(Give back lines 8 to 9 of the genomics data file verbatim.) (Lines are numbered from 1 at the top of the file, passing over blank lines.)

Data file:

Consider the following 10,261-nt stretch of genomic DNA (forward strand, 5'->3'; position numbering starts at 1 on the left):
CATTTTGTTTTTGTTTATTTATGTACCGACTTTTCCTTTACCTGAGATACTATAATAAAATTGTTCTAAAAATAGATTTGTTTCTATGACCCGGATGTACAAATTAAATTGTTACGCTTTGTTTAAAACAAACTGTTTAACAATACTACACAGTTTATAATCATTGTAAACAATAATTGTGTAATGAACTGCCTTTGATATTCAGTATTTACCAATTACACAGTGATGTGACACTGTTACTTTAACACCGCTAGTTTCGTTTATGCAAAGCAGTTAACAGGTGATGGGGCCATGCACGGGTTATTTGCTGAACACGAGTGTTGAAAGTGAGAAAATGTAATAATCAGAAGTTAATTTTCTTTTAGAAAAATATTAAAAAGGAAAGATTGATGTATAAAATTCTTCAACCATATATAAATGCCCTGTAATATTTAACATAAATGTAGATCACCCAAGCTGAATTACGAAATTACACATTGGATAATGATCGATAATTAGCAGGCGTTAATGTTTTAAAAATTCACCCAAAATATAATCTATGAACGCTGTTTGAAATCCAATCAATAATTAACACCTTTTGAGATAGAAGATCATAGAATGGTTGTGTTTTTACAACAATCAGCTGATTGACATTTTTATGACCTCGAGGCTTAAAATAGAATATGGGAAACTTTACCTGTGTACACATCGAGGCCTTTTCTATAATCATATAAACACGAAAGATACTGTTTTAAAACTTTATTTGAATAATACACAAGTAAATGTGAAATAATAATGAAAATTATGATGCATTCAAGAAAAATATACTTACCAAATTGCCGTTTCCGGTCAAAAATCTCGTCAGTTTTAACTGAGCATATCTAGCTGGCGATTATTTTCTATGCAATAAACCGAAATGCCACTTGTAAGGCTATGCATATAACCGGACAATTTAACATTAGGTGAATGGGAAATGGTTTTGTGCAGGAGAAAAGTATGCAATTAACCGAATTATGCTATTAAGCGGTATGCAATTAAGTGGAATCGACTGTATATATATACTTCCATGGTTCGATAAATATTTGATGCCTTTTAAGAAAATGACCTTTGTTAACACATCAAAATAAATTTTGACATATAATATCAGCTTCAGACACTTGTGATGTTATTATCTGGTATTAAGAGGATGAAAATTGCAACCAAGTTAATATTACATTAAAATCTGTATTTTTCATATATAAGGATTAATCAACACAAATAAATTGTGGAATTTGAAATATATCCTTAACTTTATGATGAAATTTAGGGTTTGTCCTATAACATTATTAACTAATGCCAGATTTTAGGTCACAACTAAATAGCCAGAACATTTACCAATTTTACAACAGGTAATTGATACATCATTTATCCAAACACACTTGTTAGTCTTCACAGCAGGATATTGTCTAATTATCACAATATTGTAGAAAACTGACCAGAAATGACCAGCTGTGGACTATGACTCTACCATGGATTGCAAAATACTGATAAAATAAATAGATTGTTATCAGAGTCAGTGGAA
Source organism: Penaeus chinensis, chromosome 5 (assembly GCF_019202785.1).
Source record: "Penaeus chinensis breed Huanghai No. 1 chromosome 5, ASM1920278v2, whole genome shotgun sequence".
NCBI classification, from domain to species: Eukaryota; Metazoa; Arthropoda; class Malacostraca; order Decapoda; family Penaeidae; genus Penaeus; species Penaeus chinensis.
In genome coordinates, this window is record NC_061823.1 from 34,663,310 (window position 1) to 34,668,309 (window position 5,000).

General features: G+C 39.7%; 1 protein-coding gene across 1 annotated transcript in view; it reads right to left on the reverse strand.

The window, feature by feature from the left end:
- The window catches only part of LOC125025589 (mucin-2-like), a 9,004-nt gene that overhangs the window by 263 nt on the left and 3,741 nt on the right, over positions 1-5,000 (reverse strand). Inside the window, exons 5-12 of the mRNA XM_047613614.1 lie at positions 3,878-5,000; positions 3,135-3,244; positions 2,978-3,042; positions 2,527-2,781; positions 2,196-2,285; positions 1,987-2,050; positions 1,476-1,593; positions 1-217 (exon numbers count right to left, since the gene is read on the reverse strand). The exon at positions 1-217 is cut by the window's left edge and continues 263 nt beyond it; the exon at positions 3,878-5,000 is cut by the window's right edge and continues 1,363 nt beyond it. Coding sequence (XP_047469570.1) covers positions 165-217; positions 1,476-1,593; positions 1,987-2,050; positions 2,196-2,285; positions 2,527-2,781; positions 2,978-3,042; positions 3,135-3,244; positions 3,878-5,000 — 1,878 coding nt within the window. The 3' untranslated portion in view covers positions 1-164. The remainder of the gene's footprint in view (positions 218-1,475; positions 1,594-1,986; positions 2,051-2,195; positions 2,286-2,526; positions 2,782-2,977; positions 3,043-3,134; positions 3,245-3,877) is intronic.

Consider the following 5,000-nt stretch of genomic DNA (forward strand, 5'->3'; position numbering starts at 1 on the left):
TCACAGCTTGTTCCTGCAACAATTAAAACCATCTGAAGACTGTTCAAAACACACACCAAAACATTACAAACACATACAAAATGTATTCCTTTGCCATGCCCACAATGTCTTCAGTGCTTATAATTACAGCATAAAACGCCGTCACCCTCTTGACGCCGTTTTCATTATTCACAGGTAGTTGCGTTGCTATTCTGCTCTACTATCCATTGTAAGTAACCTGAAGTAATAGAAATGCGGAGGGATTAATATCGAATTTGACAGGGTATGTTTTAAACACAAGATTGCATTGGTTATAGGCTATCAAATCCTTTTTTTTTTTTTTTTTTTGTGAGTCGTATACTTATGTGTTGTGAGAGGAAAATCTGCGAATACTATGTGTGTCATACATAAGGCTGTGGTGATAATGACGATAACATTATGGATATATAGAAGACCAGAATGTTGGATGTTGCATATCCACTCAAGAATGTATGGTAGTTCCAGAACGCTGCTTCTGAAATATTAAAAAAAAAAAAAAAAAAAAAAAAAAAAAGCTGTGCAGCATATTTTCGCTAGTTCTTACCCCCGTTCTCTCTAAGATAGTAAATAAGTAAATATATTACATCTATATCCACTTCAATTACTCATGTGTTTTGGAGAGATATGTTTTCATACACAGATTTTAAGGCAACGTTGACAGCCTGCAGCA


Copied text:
The window, feature by feature from the left end:
- The window catches only part of LOC125025589 (mucin-2-like), a 9,004-nt gene that overhangs the window by 263 nt on the left and 3,741 nt on the right, over positions 1-5,000 (reverse strand). Inside the window, exons 5-12 of the mRNA XM_047613614.1 lie at positions 3,878-5,000; positions 3,135-3,244; positions 2,978-3,042; positions 2,527-2,781; positions 2,196-2,285; positions 1,987-2,050; positions 1,476-1,593; positions 1-217 (exon numbers count right to left, since the gene is read on the reverse strand). The exon at positions 1-217 is cut by the window's left edge and continues 263 nt beyond it; the exon at positions 3,878-5,000 is cut by the window's right edge and continues 1,363 nt beyond it. Coding sequence (XP_047469570.1) covers positions 165-217; positions 1,476-1,593; positions 1,987-2,050; positions 2,196-2,285; positions 2,527-2,781; positions 2,978-3,042; positions 3,135-3,244; positions 3,878-5,000 — 1,878 coding nt within the window. The 3' untranslated portion in view covers positions 1-164. The remainder of the gene's footprint in view (positions 218-1,475; positions 1,594-1,986; positions 2,051-2,195; positions 2,286-2,526; positions 2,782-2,977; positions 3,043-3,134; positions 3,245-3,877) is intronic.